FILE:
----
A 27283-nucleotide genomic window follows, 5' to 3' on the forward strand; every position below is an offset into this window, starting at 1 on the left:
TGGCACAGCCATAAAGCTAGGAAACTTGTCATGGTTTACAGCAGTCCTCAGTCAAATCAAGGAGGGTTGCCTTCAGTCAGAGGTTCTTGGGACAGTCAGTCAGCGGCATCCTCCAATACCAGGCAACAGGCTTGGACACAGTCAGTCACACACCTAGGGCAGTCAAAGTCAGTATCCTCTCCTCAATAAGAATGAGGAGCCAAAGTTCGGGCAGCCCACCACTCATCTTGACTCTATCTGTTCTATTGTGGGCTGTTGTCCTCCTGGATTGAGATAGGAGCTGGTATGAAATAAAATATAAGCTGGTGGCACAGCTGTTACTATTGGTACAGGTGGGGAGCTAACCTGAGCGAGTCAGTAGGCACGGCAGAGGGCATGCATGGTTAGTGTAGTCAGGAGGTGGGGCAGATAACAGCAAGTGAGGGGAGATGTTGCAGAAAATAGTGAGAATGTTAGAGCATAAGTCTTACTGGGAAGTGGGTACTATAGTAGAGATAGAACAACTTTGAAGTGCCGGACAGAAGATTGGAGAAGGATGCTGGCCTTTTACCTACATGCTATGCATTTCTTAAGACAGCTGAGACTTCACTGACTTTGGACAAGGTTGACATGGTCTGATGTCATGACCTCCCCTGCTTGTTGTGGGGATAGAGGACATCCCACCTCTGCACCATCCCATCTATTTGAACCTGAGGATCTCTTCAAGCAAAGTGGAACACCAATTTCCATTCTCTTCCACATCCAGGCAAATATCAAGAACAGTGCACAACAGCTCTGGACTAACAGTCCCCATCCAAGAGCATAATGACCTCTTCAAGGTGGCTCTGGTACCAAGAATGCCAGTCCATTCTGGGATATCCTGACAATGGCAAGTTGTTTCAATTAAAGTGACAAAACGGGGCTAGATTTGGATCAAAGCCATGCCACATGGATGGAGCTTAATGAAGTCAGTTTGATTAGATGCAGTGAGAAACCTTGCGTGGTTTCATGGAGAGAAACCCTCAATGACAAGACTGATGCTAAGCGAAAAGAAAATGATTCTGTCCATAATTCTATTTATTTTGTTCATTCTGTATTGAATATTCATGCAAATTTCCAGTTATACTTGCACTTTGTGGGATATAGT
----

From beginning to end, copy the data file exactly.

A 27283-nucleotide genomic window follows, 5' to 3' on the forward strand; every position below is an offset into this window, starting at 1 on the left:
TGGCACAGCCATAAAGCTAGGAAACTTGTCATGGTTTACAGCAGTCCTCAGTCAAATCAAGGAGGGTTGCCTTCAGTCAGAGGTTCTTGGGACAGTCAGTCAGCGGCATCCTCCAATACCAGGCAACAGGCTTGGACACAGTCAGTCACACACCTAGGGCAGTCAAAGTCAGTATCCTCTCCTCAATAAGAATGAGGAGCCAAAGTTCGGGCAGCCCACCACTCATCTTGACTCTATCTGTTCTATTGTGGGCTGTTGTCCTCCTGGATTGAGATAGGAGCTGGTATGAAATAAAATATAAGCTGGTGGCACAGCTGTTACTATTGGTACAGGTGGGGAGCTAACCTGAGCGAGTCAGTAGGCACGGCAGAGGGCATGCATGGTTAGTGTAGTCAGGAGGTGGGGCAGATAACAGCAAGTGAGGGGAGATGTTGCAGAAAATAGTGAGAATGTTAGAGCATAAGTCTTACTGGGAAGTGGGTACTATAGTAGAGATAGAACAACTTTGAAGTGCCGGACAGAAGATTGGAGAAGGATGCTGGCCTTTTACCTACATGCTATGCATTTCTTAAGACAGCTGAGACTTCACTGACTTTGGACAAGGTTGACATGGTCTGATGTCATGACCTCCCCTGCTTGTTGTGGGGATAGAGGACATCCCACCTCTGCACCATCCCATCTATTTGAACCTGAGGATCTCTTCAAGCAAAGTGGAACACCAATTTCCATTCTCTTCCACATCCAGGCAAATATCAAGAACAGTGCACAACAGCTCTGGACTAACAGTCCCCATCCAAGAGCATAATGACCTCTTCAAGGTGGCTCTGGTACCAAGAATGCCAGTCCATTCTGGGATATCCTGACAATGGCAAGTTGTTTCAATTAAAGTGACAAAACGGGGCTAGATTTGGATCAAAGCCATGCCACATGGATGGAGCTTAATGAAGTCAGTTTGATTAGATGCAGTGAGAAACCTTGCGTGGTTTCATGGAGAGAAACCCTCAATGACAAGACTGATGCTAAGCGAAAAGAAAATGATTCTGTCCATAATTCTATTTATTTTGTTCATTCTGTATTGAATATTCATGCAAATTTCCAGTTATACTTGCACTTTGTGGGATATAGT